The cause is terrible management of the CFE in terms of maintenance and investment in generation.
By Carlos Loret de Mola
MEXICO, CITY, (May 19, 2021).- In the Acapulco municipality of Guerrero State, restaurants have to decide between turning on the air conditioning for customers or turning on the kitchen appliances. In Yucatàn, entire colonies and municipalities get used to being without electricity for hours even days. The 2021 blackout season has formally started. Examples abound.
Euphemistically, the communications of “Operating Conditions” of the National Center for Energy Control ( CENACE ) begin to flow indiscriminately. Is the official recognition that there is not energy electricity to consumers in the national system. Both in the southeast and the north of the country there is a great concern: the blackouts will continue. They anticipate the worst this summer. The effects are being felt from now on.
A paragraph of context. At certain times of the year and times of the day, the demand for electrical energy rises either due to increased use of air conditioning or refrigeration equipment or simply due to increases in the use of machines in the industry. If Mexico had more generation capacity, the system produces more energy, and voila, there is no problem. However, Mexico does not have that greater capacity, so that leaves a difficult dilemma: the switch is lowered or “the system falls”.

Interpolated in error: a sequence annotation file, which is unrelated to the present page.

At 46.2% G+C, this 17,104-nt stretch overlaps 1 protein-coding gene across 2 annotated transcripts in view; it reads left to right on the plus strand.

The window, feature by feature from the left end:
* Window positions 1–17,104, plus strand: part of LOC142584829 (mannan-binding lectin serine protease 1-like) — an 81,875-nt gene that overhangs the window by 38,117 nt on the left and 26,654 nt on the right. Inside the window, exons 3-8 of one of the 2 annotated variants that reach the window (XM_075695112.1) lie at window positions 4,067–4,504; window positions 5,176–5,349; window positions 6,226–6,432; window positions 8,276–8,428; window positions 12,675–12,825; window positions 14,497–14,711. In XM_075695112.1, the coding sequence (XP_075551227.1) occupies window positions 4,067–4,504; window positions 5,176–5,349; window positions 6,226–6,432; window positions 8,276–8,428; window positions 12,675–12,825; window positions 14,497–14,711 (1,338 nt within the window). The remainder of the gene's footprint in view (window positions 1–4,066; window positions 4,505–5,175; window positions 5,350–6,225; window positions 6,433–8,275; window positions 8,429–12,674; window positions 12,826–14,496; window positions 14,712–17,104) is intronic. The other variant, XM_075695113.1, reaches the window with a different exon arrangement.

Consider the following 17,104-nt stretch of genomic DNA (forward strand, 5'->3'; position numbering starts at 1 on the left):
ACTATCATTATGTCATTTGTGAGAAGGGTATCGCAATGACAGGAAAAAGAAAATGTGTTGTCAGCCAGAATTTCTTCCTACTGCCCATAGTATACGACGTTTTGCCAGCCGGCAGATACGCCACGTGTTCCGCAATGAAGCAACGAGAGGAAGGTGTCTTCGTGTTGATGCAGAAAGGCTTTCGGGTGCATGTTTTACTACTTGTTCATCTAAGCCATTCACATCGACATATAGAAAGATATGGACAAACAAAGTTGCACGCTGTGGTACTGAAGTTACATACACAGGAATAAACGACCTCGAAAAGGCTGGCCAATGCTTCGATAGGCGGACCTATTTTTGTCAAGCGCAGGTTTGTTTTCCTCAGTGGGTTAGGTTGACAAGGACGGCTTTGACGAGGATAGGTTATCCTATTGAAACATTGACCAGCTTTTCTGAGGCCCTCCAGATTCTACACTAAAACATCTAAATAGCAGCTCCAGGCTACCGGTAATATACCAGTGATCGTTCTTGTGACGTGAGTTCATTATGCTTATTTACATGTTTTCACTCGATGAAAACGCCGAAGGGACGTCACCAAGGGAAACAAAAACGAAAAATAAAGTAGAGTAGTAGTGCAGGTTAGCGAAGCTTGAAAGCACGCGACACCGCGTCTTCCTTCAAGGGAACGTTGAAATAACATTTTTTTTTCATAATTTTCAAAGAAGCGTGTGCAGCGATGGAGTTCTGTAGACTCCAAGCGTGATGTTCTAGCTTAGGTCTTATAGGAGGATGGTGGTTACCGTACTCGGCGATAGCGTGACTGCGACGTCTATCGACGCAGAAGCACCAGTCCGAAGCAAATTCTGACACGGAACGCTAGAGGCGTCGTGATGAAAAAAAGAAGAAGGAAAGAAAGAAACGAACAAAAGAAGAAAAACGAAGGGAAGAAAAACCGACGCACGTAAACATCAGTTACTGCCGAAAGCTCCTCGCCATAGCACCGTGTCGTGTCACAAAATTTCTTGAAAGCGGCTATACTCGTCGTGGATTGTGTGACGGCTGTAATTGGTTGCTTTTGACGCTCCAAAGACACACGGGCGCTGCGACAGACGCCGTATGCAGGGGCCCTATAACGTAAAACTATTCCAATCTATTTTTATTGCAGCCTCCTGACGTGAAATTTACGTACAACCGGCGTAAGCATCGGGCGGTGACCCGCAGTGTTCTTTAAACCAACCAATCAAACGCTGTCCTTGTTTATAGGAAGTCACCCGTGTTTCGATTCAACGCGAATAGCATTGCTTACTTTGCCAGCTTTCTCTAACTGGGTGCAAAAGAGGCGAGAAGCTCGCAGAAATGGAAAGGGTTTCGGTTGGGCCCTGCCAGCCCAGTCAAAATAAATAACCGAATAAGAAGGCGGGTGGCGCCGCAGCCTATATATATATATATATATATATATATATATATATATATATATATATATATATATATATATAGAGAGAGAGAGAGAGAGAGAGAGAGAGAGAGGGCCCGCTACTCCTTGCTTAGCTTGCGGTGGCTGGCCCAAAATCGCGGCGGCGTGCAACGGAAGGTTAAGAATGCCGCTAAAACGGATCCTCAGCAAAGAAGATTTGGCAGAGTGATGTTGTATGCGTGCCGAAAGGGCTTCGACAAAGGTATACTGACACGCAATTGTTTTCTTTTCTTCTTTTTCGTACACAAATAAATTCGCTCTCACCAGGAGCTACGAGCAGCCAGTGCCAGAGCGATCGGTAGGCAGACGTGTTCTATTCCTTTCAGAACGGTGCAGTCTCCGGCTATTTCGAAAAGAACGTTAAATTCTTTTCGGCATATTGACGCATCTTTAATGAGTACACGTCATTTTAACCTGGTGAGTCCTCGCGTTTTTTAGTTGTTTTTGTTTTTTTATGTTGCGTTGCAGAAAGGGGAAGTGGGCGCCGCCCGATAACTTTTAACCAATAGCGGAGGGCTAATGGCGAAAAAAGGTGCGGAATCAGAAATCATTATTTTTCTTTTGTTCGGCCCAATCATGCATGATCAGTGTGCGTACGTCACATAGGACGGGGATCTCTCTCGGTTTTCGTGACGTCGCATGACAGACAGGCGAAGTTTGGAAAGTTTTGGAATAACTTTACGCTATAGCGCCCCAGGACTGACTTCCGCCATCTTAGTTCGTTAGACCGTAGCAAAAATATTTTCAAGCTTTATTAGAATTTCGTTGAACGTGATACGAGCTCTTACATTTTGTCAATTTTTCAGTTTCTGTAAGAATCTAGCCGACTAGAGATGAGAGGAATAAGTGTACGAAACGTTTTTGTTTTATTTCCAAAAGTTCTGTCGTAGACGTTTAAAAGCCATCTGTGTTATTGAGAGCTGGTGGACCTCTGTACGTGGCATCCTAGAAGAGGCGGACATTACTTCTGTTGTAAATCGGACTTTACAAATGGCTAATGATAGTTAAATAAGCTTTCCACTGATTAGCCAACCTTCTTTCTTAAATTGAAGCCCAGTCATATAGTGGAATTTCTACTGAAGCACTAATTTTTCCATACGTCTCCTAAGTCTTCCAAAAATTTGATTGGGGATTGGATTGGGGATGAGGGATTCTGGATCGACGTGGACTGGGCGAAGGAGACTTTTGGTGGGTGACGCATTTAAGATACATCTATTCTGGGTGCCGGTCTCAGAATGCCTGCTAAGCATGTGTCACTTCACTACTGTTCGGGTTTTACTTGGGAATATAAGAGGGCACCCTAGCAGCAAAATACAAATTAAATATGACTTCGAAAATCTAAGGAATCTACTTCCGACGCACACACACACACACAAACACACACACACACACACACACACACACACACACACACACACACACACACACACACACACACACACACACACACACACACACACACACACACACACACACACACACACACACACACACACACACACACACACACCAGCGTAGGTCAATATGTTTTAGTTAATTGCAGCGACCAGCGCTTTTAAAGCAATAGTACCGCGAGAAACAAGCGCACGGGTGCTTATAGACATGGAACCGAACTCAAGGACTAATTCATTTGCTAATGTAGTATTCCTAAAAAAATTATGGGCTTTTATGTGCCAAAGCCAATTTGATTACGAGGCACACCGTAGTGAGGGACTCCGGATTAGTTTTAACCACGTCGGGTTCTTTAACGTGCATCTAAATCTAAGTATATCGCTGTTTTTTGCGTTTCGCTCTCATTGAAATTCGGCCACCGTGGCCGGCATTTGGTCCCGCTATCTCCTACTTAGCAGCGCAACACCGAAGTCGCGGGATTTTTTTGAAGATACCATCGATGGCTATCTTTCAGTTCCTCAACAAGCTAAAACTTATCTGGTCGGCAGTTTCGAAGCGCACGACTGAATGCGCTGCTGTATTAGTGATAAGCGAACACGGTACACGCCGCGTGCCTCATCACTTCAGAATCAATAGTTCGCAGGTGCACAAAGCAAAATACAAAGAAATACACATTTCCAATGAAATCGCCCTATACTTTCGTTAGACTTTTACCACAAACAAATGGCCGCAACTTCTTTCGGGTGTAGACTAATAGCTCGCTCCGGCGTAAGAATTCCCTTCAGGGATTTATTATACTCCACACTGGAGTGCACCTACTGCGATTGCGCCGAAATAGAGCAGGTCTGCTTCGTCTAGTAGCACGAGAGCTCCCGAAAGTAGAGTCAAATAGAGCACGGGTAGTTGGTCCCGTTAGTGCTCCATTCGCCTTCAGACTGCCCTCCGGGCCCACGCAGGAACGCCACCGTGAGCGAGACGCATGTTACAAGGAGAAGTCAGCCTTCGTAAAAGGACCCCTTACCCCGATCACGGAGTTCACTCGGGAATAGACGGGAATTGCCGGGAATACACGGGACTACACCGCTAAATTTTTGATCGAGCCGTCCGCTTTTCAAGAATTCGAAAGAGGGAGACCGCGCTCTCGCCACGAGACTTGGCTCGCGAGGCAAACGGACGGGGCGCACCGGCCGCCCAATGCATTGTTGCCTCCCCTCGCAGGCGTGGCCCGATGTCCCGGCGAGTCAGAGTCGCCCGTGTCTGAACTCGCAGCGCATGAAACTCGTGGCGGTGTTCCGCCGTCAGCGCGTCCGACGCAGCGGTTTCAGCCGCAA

Let’s review the most recent events. Last week in one of the most industrial areas of the country, Ciudad Juárez, Chihuahua, a blackout was registered due to a failure in the Moctezuma electrical substation. This not only affected industrial activity but there were effects on cell phones, water cuts, road chaos, and complaints from people because in the middle of the heat they could not turn on the air conditioning. A total disaster.
Another state that suffers the most from blackouts is Baja California Sur. In 2019 it had a crisis with 72 hours of failures and intermittences. This year there have already been at least three episodes and it is not yet summer. The hotel industry is scared.
In Yucatan things are not different: blackouts were reported in the first half of May; In 2021 there are five events when before there was no more than once a year. The red lights are in the Yucatan Peninsula. Today, the danger has spread.
On February 13th, the government reported interruptions of the service power to the unavailability and lack of supply of natural gas, causing the output of power generation plants and some elements of the National Network of Transmission in the north and northeast of the country. A couple of days later, service was restored, but the damage was done: according to business leaders, this event was economically more expensive than the pandemic itself. Imagine if this repeats itself.
It could go on by recounting the blackout episodes in different parts of the country and the expected effects. But the conclusion is the same: there is no electricity, and with it, the economy and the well-being of the population are affected.
The cause is terrible management of the CFE in terms of maintenance and investment in generation. That is why plants fail. In addition, the new energy policy implemented by the AMLO administration has slowed both the operation and investments in renewable energies. And while it is true that we have fuel oil to give and give away (literally), they cannot even do that well: they have not been able to properly burn that fuel that not even the ships want. If we continue on this foolish route, in the near future the blackouts will continue.
By Carlos Loret de Mola
Source: El Universal
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